The 2011 Conservation Leadership Practicum ended successfully on January 21 after two busy weeks. This yearâ€™s group of 26 enthusiastic Conservation Leaders included participants from the Bhutan Trust Fund for Environmental Conservation, the Land Trust Alliance, and the Scripps Institution for Oceanography in San Diego, along with recent graduates from Middlebury College, a group of outstanding MIIS students, and a few professionals in the midst of a career change.Â We were proud to celebrate with Dr. Lam Dorjj when he received news that his organization, The Royal Society for the Protection of Nature, received a $350,000 grant from the MacArthur Foundation to continue its important work in Bhutan.
During the ten-day course, the students interviewed several local conservation executives including Julie Packard of the Monterey Bay Aquarium, Christina Fisher of the Nature Conservancy, Carol Bernthal from NOAA, and Mark Silberstein from the Elkhorn Slough Foundation. Field visits to successful conservation sites included the private Dorrance Ranch, the Elkhorn Slough and ALBAâ€™s Triple M Ranch. The stunning Monterey coast was in all its glory during the practicum, offering sunny skies and temps near 70 degrees! Due to the clear skies, from the top of a mountain on Dorrance Ranch participants saw the snow-capped peaks of the Sierra Nevadas. On another field visit, the CLP group spotted migrating grey whales as they made their way towards Mexico for the winter.
Core instructors included MIISâ€™ Dr. Jeff Langholz, Dr. Richard Margoluis of Foundations of Success who joined us from Costa Rica and Guillermo Rivero of Root Change from Washington D.C. Dr. Langholz, who has served as the CLP Academic Coordinator for five years, noted, “This unique course continues to attract incredible participants from around the world. They come to Monterey, acquire the skills and knowledge leaders need most. It changes lives and catapults careers.”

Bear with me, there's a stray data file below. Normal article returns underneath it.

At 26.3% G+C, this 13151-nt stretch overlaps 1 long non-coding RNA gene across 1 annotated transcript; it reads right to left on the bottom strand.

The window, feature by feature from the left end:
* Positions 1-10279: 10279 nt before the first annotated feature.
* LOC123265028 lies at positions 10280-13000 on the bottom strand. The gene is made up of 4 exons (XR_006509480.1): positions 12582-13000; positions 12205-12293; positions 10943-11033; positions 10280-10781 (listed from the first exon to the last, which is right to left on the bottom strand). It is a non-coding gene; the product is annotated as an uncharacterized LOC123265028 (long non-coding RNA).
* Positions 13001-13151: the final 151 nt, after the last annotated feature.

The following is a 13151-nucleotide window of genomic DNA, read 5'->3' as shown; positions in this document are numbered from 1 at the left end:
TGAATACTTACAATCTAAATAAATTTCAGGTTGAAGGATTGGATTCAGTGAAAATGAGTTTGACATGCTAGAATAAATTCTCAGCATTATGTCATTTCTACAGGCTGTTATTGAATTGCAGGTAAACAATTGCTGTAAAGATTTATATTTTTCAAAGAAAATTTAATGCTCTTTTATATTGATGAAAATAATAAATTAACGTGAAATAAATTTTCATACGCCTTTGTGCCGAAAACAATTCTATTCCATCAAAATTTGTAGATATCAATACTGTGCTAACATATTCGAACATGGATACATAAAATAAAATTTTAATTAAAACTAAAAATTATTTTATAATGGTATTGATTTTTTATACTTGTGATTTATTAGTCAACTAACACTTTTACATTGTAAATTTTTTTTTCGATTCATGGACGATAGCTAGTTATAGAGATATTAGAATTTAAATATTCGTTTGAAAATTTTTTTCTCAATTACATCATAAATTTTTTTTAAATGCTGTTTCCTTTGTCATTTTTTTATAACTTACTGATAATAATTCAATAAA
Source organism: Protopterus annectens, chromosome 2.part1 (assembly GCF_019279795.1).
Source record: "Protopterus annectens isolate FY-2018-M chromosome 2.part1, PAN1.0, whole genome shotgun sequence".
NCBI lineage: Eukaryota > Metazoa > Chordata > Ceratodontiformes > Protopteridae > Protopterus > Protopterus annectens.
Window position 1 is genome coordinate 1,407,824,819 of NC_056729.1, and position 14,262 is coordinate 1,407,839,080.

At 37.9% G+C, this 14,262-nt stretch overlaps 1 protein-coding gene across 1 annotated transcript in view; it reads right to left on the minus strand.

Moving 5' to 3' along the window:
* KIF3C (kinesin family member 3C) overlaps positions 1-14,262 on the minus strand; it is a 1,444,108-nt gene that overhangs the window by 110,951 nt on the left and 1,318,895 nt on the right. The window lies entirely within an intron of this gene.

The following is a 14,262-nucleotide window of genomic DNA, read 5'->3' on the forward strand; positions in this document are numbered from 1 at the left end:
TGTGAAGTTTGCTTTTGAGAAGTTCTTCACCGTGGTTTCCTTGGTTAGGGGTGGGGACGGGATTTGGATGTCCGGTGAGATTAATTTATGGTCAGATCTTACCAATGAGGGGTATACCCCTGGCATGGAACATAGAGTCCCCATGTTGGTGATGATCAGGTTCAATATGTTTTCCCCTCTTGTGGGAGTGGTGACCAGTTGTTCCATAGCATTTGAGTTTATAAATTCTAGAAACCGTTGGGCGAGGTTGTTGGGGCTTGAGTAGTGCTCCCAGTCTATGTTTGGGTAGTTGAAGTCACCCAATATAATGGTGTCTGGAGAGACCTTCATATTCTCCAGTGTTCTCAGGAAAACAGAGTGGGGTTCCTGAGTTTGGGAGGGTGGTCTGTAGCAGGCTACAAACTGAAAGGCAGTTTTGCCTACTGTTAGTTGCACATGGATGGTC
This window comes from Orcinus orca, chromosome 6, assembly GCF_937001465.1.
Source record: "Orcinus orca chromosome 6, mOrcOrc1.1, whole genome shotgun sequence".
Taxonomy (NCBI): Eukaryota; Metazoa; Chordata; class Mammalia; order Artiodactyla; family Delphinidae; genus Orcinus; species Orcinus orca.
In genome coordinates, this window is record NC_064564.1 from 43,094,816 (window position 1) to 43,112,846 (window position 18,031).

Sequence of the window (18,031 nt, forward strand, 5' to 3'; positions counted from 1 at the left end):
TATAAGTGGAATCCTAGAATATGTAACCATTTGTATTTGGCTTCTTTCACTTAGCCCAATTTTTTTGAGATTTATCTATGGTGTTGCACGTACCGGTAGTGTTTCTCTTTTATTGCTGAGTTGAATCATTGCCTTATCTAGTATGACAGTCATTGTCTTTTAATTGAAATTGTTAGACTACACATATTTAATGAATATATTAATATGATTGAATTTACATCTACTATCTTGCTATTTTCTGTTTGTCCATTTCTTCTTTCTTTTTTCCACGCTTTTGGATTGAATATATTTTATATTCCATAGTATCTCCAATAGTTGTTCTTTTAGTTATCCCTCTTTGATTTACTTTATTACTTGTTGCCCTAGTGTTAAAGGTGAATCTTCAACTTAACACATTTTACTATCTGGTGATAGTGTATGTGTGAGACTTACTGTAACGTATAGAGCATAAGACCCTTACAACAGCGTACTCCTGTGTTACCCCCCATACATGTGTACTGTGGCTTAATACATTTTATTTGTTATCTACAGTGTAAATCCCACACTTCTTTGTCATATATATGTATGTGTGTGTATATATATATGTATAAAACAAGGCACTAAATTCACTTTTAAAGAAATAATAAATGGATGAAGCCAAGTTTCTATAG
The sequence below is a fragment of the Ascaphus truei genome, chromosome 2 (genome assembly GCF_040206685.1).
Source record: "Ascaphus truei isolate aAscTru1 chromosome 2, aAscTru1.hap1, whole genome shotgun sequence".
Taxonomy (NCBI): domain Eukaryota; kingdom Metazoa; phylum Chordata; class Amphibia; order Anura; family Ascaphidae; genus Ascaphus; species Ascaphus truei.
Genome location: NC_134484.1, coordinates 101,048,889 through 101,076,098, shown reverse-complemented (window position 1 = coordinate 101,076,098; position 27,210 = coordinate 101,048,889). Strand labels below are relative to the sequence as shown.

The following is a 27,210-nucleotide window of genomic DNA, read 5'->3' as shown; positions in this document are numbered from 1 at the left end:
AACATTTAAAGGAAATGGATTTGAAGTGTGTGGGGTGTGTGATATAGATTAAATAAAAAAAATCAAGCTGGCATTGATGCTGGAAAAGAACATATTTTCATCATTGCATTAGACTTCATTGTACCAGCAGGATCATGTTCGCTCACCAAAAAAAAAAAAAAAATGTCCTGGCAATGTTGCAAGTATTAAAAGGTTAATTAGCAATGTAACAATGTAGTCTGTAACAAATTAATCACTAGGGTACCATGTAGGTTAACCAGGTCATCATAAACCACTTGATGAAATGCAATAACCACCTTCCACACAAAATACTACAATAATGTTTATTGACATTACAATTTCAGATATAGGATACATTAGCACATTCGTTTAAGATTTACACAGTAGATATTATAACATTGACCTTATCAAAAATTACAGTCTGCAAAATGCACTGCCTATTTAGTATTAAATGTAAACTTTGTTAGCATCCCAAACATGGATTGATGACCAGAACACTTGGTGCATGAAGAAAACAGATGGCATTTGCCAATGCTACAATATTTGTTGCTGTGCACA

The talented participants left CLP with skills to plan and execute successful conservation projects in the U.S. and beyond. Skills acquired included: use of Miradi project management software, financial management, cultivating major donors, conflict resolution, media relations, and avoiding ethical pitfalls.
Participants honed their new skills by creating plans for seven of the world’s newest conservation projects. Prior knowledge and expertise, combined with skills learned during CLP assisted the participants in creating comprehensive strategies to conserve:
- Penguins in Isla Pinguino National Park, Argentina
- Tigers in Banke National Park, Nepal
- A Coral Reef ecosystem in St. Maartenâ€™s Marine Protected Area, St. Maarten
- Sea Turtles and archaeological artifacts in Ussangoda National Park, Sri Lanka
- Virgin Boreal forest in Mealy Mountains National Park, Canada
- Reefs, recreation, and fishing in Southern California Marine Protected Areas, USA
- Elephants in Mount Cameroon National Park, Cameroon
The field-based final exam took place at one of California’s most complex conservation project sites and required students to apply knowledge and skills they had acquired during the practicum.
Stay tuned to the CLP blog for announcements regarding the next CLP and complete an interest survey so you can take part in next yearâ€™s exciting Conservation Leadership Practicum!